The brand value creation process begins when the firm invests in a marketing program targeting actual or potential customers. Any marketing program that can be attributed to brand value development, either intentional or not, falls into this category — product research development, and design; trade or intermediary support; and marketing communications.
The marketing activity associated with the program affects the customer “mind-set” with respect to the brand. The issue is, in what ways have customers been changed as a result of the marketing program? This mind-set, across a broad group of customers, then results in certain outcomes for the brand in terms of how it performs in the marketplace. This is the collective impact of individual customer actions regarding how much and when they purchase, the price that they pay, and so on.
A marketer has to consider the issue of extending the brand name to other products. In deciding to extent or not, the marketer should consider whether the new product will enhance the core brand’s equity and whether the brand name aids the extension process. The worst that can happen is that the new product may create an association or image that can harm the parent brand. A marketer needs to be careful of such a crisis developing in his new product decisions. Rebranding is more challenging than the initial Branding. In this article we are giving a few cases of rebranding and its appreciation or criticism by various concerned people including customers.
Case study: British Airways
British Airways is less than upbeat about its 1997 rebrand and the introduction of tailfins sporting ethnically-inspired designs. The strategy, intended to impart a more global feel to the BA brand, did not go down well with former Prime Minister Margaret Thatcher, who famously covered one of the designs with her handkerchief, saying ‘We fly the British flag, not these awful things’. Shortly afterward, Virgin Atlantic added the Union Jack to its livery.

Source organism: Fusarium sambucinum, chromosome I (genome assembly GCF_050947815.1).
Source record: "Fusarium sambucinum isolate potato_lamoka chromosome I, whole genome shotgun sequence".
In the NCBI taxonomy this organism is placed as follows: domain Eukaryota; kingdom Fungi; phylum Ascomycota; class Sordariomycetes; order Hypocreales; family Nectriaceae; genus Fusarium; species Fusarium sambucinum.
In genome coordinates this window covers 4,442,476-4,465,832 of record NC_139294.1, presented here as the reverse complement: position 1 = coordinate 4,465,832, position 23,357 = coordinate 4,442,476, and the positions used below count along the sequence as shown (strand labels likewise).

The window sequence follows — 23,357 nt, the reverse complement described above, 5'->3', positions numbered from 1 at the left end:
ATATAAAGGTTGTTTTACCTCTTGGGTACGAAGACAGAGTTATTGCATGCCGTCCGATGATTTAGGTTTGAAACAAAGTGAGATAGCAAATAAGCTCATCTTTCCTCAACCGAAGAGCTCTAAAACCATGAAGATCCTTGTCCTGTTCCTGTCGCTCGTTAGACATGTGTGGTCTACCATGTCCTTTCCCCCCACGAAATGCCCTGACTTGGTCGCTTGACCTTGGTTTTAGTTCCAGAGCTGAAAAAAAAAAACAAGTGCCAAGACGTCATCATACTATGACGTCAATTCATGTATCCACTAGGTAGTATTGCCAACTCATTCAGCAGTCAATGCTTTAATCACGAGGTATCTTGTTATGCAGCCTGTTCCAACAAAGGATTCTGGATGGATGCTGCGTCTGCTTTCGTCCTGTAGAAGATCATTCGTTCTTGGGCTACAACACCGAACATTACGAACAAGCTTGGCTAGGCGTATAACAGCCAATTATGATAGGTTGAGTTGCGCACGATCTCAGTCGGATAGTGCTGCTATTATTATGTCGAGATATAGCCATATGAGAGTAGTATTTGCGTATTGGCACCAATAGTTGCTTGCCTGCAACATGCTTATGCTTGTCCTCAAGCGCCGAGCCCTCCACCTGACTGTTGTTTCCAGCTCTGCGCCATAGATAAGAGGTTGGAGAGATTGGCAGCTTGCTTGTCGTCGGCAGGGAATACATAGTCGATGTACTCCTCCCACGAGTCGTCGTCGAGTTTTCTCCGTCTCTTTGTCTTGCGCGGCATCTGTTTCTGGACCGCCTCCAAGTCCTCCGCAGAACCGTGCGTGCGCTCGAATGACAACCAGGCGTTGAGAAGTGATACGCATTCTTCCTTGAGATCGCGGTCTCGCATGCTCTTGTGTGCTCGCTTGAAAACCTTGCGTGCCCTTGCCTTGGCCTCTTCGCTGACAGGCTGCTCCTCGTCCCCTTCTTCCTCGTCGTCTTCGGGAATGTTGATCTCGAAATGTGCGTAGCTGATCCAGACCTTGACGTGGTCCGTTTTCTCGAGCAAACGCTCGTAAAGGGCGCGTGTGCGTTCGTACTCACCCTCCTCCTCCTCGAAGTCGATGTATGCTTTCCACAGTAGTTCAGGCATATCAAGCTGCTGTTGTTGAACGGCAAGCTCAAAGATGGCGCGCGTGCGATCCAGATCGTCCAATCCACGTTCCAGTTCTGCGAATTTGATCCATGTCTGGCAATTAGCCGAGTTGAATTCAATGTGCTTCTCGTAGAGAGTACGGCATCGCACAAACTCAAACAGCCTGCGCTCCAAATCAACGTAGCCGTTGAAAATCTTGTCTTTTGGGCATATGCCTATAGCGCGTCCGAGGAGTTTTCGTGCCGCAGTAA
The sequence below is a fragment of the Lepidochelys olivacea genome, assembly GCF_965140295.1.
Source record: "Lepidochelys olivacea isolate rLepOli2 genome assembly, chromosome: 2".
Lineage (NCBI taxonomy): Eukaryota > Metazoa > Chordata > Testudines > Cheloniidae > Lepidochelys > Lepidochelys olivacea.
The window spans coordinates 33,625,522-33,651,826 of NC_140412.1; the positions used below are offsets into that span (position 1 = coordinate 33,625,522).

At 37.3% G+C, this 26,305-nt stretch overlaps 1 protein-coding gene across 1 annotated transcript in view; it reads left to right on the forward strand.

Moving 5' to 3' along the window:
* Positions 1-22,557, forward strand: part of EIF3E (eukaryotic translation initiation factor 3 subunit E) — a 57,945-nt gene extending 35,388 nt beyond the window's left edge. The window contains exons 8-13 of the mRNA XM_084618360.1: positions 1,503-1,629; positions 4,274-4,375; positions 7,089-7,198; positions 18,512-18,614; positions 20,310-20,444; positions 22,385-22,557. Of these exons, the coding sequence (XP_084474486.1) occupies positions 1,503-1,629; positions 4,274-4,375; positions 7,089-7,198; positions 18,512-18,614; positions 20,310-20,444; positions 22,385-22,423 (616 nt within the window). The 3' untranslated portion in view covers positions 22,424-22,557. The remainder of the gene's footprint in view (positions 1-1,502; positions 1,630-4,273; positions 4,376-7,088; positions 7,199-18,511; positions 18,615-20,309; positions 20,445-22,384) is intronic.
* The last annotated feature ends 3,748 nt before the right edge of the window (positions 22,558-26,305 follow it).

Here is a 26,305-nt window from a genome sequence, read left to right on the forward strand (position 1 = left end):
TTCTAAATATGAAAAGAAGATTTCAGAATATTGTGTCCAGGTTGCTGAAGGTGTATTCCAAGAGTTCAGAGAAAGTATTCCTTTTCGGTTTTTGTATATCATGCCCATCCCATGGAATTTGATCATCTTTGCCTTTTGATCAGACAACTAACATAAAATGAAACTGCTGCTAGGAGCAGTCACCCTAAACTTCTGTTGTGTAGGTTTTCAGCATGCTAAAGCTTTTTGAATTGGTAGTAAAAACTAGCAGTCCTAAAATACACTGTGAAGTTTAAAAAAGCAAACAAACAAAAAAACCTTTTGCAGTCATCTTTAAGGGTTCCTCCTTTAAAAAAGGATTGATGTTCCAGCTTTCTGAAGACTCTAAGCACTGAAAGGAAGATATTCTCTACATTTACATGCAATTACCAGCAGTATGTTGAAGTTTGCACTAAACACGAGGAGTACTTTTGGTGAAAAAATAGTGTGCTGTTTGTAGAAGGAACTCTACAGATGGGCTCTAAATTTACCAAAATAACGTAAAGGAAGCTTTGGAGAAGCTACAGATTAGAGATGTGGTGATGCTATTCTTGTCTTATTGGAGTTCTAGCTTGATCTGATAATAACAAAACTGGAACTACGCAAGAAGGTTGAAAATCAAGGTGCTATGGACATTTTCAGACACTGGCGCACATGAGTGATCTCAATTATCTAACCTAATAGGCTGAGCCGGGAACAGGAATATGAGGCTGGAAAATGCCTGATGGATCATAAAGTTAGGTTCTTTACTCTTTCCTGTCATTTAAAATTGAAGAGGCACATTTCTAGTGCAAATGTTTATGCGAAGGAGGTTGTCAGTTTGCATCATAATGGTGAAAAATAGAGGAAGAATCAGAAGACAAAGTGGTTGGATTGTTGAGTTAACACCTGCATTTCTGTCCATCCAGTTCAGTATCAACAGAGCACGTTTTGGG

Two years later, then BA chief executive Bob Ayling called a review, resulting in a decision to discontinue the tailfins and replace them with a variant of the Union Flag used by Concorde. The existing ethnic tailfins remained, but no more were launched.
When Rod Eddington replaced Ayling two years later, all BA planes were repainted with the Union Flag design, which Eddington felt was less likely to alienate British customers.
In terms of the consumer, it was a disaster. BA didn’t realise the reaction it would get from the Daily Mail-reading public. Sometimes branding experts live in this idealised, cosmopolitan, London-centric world, when they actually need to think beyond the M25 and see that it is a totally different world out there.
Case study: PWC
In 2002, the consulting arm of accountancy firm PricewaterhouseCoopers was preparing to float on the stock market. The brand team, including head of UK brand communications, had been working on a rebrand for months. When the name, Monday, was revealed, it sparked widespread criticism. However, the debate didn’t last long. Before Monday could be floated, IBM bought the company and ditched the name in a merger with IBM Business Consulting.
Many critics claim this decision rescued the firm from the embarrassment of a disastrous rebrand, but the rebrand was a great achievement in terms of boosting awareness of the company. They got a mention on the BBC News, and there’s no such thing as bad publicity. Of course, there was lots of misquoting about how much they had spent on the rebranding in some sections of the media it was reported to have cost hundreds of millions of pounds but that sort of thing is inevitable.